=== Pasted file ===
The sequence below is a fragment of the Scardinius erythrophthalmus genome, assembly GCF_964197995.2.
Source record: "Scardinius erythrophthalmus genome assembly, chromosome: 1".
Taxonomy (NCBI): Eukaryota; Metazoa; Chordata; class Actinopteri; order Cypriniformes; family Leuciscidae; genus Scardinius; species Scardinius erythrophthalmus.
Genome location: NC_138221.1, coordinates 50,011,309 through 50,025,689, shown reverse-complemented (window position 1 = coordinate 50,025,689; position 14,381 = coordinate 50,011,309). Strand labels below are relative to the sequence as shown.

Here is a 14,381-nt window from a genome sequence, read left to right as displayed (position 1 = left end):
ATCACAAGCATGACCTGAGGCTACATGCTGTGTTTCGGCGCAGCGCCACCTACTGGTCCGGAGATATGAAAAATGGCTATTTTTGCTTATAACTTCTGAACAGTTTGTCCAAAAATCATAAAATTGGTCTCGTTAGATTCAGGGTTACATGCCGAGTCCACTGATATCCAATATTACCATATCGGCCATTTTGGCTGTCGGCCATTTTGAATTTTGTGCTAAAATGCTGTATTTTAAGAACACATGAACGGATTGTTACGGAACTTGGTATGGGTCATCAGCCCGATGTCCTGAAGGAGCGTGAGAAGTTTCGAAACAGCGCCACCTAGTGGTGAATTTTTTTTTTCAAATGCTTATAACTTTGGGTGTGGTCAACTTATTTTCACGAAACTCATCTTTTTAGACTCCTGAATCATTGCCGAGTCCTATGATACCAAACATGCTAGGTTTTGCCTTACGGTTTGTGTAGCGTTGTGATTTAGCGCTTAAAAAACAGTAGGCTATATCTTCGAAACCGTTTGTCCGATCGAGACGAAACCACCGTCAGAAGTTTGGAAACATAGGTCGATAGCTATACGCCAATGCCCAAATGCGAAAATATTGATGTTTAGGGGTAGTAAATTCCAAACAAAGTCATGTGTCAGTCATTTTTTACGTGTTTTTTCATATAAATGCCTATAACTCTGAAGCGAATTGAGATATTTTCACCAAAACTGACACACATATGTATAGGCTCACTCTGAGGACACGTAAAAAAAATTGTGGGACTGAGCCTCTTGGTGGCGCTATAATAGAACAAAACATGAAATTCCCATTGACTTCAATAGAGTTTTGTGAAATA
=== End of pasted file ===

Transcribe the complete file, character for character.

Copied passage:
The sequence below is a fragment of the Scardinius erythrophthalmus genome, assembly GCF_964197995.2.
Source record: "Scardinius erythrophthalmus genome assembly, chromosome: 1".
Taxonomy (NCBI): Eukaryota; Metazoa; Chordata; class Actinopteri; order Cypriniformes; family Leuciscidae; genus Scardinius; species Scardinius erythrophthalmus.
Genome location: NC_138221.1, coordinates 50,011,309 through 50,025,689, shown reverse-complemented (window position 1 = coordinate 50,025,689; position 14,381 = coordinate 50,011,309). Strand labels below are relative to the sequence as shown.

Here is a 14,381-nt window from a genome sequence, read left to right as displayed (position 1 = left end):
ATCACAAGCATGACCTGAGGCTACATGCTGTGTTTCGGCGCAGCGCCACCTACTGGTCCGGAGATATGAAAAATGGCTATTTTTGCTTATAACTTCTGAACAGTTTGTCCAAAAATCATAAAATTGGTCTCGTTAGATTCAGGGTTACATGCCGAGTCCACTGATATCCAATATTACCATATCGGCCATTTTGGCTGTCGGCCATTTTGAATTTTGTGCTAAAATGCTGTATTTTAAGAACACATGAACGGATTGTTACGGAACTTGGTATGGGTCATCAGCCCGATGTCCTGAAGGAGCGTGAGAAGTTTCGAAACAGCGCCACCTAGTGGTGAATTTTTTTTTTCAAATGCTTATAACTTTGGGTGTGGTCAACTTATTTTCACGAAACTCATCTTTTTAGACTCCTGAATCATTGCCGAGTCCTATGATACCAAACATGCTAGGTTTTGCCTTACGGTTTGTGTAGCGTTGTGATTTAGCGCTTAAAAAACAGTAGGCTATATCTTCGAAACCGTTTGTCCGATCGAGACGAAACCACCGTCAGAAGTTTGGAAACATAGGTCGATAGCTATACGCCAATGCCCAAATGCGAAAATATTGATGTTTAGGGGTAGTAAATTCCAAACAAAGTCATGTGTCAGTCATTTTTTACGTGTTTTTTCATATAAATGCCTATAACTCTGAAGCGAATTGAGATATTTTCACCAAAACTGACACACATATGTATAGGCTCACTCTGAGGACACGTAAAAAAAATTGTGGGACTGAGCCTCTTGGTGGCGCTATAATAGAACAAAACATGAAATTCCCATTGACTTCAATAGAGTTTTGTGAAATA